It came to my attention while writing my last post that there are many technical terms used it beekeeping that many of you won’t actually know. This quick post will go through the parts of a beehive as well as a few pictures showing how I make certain parts of the hives. Hopefully you’ll learn something new about the fascinating world of beekeeping!
The Hive Itself
All modern beehives are essentially a stack of hollow boxes with removable frames in them that the bees live on. Our beehives are called British Nationals or Standard British Nationals, which is the most common type in the UK. The height of each box differs depending on its use, although with everything in beekeeping each beekeeper does things slightly differently, so everything that follows in this post is just my opinion.
Parts Of A Hive
- The floor and entrance block – The floor is raised to keep the bees and the hive away from the damp, it’s also made of a fine wire mesh, that allows debris and the Varroa mite fall through but because it’s fine the bees and pests can’t get through. The entrance block is simply a way for us to protect weaker colonies at certain times, we reduce the entrance size so it is easier to defend from pests like wasps.
- The brood box – This is where the queen is, or at least should be. This deep box has plenty of room for the queen to lay her eggs as well as storage space for pollen and a little honey.
- The queen excluder – Well if you read the above and wondered how I knew the queen would be in the brood box then this is how. This perforated sheet has holes big enough for the workers to get through but small enough that the much larger queen can’t.
- Supers – The supers are where the nectar is stored and turned into honey, the queen can’t lay here so when we extract we don’t have to worry about contamination. While the diagram only shows one super we add them on top as needed. Some strong hives can have up to 7 or 8 supers!
- Crown Board – This board is simply a way to reduce the space between the hive and the raised roof. Without it the bees would stick the roof down with rouge comb!
- The roof – A pretty simple one, simply there to keep the hive dry and over the summer give it some shade.
As I said we build all of our own hives more or less from scratch. We use Pine and Plywood to build our hives as it works well and is very economical. All of the wood comes from our local sawmill who do a lot of the cutting for us so it means we can make our hives much quicker!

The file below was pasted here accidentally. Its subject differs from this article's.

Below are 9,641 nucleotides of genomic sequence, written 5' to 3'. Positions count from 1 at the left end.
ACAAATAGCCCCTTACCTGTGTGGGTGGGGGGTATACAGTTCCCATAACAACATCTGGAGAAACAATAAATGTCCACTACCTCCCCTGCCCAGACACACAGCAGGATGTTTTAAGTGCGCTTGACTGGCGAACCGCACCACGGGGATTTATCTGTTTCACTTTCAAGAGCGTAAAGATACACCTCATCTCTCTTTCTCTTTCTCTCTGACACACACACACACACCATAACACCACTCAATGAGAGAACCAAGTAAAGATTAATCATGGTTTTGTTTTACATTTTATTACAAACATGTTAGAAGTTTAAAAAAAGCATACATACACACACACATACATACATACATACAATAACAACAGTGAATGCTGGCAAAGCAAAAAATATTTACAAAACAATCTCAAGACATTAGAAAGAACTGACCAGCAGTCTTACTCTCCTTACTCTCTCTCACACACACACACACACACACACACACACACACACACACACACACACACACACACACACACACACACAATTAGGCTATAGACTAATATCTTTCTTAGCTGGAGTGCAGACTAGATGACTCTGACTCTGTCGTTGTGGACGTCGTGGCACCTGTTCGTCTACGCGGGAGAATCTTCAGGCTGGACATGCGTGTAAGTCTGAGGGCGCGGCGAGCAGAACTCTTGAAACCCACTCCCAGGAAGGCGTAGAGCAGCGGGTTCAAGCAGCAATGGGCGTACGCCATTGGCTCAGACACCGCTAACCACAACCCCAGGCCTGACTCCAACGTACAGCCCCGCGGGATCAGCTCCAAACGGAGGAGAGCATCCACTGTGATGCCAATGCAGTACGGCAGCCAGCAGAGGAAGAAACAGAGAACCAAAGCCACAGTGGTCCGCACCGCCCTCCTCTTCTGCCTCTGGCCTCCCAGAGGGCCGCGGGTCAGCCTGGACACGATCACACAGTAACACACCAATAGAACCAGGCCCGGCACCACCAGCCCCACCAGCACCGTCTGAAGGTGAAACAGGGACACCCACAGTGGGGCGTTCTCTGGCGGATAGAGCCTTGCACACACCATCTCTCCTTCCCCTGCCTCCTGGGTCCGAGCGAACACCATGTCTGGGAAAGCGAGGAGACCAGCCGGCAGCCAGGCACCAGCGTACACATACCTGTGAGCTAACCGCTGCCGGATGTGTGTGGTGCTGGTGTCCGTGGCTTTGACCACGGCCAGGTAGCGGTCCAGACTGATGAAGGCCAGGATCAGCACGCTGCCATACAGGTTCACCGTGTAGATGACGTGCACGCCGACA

It is quite a simple process, the pine lengths have a small rebate cut into them and then we simply screw them to the plywood ends and attach the sides… you don’t have to be a master of DIY! So long as its solid and will hold up to the Great British weather it’s ready to go! To make sure they are going to last we coat all of the boxes in a bee friendly outdoor paint too.
So I’ve mentioned making frames quite a few times over the past few posts without explaining what they are. It’s much easier to show you, please see a few pictures of them below. Basically the bees don’t just have free rein inside the hive, it would end up in a mess of wax that we just couldn’t check so we prompt the bees to build their comb on wooden frames that we can lift out and check.
The size of the frame depends on the size of the box and how many frames you want in each box. I personally have 12 frames in a brood box and 11 in a super, it’s just what works for me, no scientific reason at all. We buy the frames in Ikea style, flat pack! They’re easy to assemble with the help of a nail gun but the amount of frames we need to build makes it a big job!
Hopefully you’ve learnt something new!
One of the things that is really important to me and is helping to guide Holt Hall Apiary is teaching the general public about beekeeping. Although most of you will probably never become beekeepers I personally think that having an understanding of one of the most important pollinators in the world is always a good thing!
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